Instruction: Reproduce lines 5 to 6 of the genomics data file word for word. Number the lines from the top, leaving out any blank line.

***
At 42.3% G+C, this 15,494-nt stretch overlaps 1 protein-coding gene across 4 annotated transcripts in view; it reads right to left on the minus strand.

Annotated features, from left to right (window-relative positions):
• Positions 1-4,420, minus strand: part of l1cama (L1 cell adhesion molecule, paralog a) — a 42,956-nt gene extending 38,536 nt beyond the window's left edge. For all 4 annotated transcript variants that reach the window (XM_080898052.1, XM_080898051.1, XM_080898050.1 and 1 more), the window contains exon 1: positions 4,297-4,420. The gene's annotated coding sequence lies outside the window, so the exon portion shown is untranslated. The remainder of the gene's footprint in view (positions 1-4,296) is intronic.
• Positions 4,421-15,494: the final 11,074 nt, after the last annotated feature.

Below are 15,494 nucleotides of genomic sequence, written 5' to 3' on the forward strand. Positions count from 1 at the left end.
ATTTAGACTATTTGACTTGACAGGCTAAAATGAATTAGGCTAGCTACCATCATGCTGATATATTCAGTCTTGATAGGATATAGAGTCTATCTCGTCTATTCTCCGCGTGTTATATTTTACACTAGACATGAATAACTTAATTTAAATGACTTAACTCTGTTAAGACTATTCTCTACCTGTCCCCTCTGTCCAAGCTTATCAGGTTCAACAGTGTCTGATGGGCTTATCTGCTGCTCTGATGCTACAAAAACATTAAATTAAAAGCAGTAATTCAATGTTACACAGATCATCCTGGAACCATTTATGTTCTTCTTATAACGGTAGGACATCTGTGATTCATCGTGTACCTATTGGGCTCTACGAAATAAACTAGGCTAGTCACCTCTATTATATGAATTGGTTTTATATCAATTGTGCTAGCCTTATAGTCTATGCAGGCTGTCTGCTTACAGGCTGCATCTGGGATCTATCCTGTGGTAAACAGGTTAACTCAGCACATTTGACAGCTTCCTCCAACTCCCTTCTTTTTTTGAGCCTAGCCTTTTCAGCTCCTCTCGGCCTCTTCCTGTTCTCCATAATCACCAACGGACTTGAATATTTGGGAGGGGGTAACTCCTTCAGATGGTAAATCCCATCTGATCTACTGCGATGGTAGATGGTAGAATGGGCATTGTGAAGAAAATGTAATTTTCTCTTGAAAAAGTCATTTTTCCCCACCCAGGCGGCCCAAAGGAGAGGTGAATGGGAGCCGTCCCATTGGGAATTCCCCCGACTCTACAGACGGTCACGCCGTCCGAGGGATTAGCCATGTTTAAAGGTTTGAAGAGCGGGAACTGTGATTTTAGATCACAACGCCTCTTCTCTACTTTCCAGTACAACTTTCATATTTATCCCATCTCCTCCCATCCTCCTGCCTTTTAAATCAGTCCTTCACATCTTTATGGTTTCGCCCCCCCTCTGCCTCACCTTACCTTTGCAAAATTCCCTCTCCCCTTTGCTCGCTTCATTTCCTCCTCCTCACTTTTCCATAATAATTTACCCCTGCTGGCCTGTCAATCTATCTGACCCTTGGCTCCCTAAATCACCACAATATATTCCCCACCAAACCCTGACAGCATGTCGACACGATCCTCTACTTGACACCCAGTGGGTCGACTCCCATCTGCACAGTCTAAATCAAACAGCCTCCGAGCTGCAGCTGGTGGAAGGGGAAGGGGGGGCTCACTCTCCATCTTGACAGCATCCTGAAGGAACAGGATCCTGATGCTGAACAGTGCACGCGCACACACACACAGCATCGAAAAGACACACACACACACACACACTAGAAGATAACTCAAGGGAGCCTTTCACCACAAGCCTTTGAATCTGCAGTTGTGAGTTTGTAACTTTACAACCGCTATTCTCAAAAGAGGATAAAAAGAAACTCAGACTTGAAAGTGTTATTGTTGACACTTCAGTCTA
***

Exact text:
Below are 15,494 nucleotides of genomic sequence, written 5' to 3' on the forward strand. Positions count from 1 at the left end.
ATTTAGACTATTTGACTTGACAGGCTAAAATGAATTAGGCTAGCTACCATCATGCTGATATATTCAGTCTTGATAGGATATAGAGTCTATCTCGTCTATTCTCCGCGTGTTATATTTTACACTAGACATGAATAACTTAATTTAAATGACTTAACTCTGTTAAGACTATTCTCTACCTGTCCCCTCTGTCCAAGCTTATCAGGTTCAACAGTGTCTGATGGGCTTATCTGCTGCTCTGATGCTACAAAAACATTAAATTAAAAGCAGTAATTCAATGTTACACAGATCATCCTGGAACCATTTATGTTCTTCTTATAACGGTAGGACATCTGTGATTCATCGTGTACCTATTGGGCTCTACGAAATAAACTAGGCTAGTCACCTCTATTATATGAATTGGTTTTATATCAATTGTGCTAGCCTTATAGTCTATGCAGGCTGTCTGCTTACAGGCTGCATCTGGGATCTATCCTGTGGTAAACAGGTTAACTCAGCACATTTGACAGCTTCCTCCAACTCCCTTCTTTTTTTGAGCCTAGCCTTTTCAGCTCCTCTCGGCCTCTTCCTGTTCTCCATAATCACCAACGGACTTGAATATTTGGGAGGGGGTAACTCCTTCAGATGGTAAATCCCATCTGATCTACTGCGATGGTAGATGGTAGAATGGGCATTGTGAAGAAAATGTAATTTTCTCTTGAAAAAGTCATTTTTCCCCACCCAGGCGGCCCAAAGGAGAGGTGAATGGGAGCCGTCCCATTGGGAATTCCCCCGACTCTACAGACGGTCACGCCGTCCGAGGGATTAGCCATGTTTAAAGGTTTGAAGAGCGGGAACTGTGATTTTAGATCACAACGCCTCTTCTCTACTTTCCAGTACAACTTTCATATTTATCCCATCTCCTCCCATCCTCCTGCCTTTTAAATCAGTCCTTCACATCTTTATGGTTTCGCCCCCCCTCTGCCTCACCTTACCTTTGCAAAATTCCCTCTCCCCTTTGCTCGCTTCATTTCCTCCTCCTCACTTTTCCATAATAATTTACCCCTGCTGGCCTGTCAATCTATCTGACCCTTGGCTCCCTAAATCACCACAATATATTCCCCACCAAACCCTGACAGCATGTCGACACGATCCTCTACTTGACACCCAGTGGGTCGACTCCCATCTGCACAGTCTAAATCAAACAGCCTCCGAGCTGCAGCTGGTGGAAGGGGAAGGGGGGGCTCACTCTCCATCTTGACAGCATCCTGAAGGAACAGGATCCTGATGCTGAACAGTGCACGCGCACACACACACAGCATCGAAAAGACACACACACACACACACACTAGAAGATAACTCAAGGGAGCCTTTCACCACAAGCCTTTGAATCTGCAGTTGTGAGTTTGTAACTTTACAACCGCTATTCTCAAAAGAGGATAAAAAGAAACTCAGACTTGAAAGTGTTATTGTTGACACTTCAGTCTA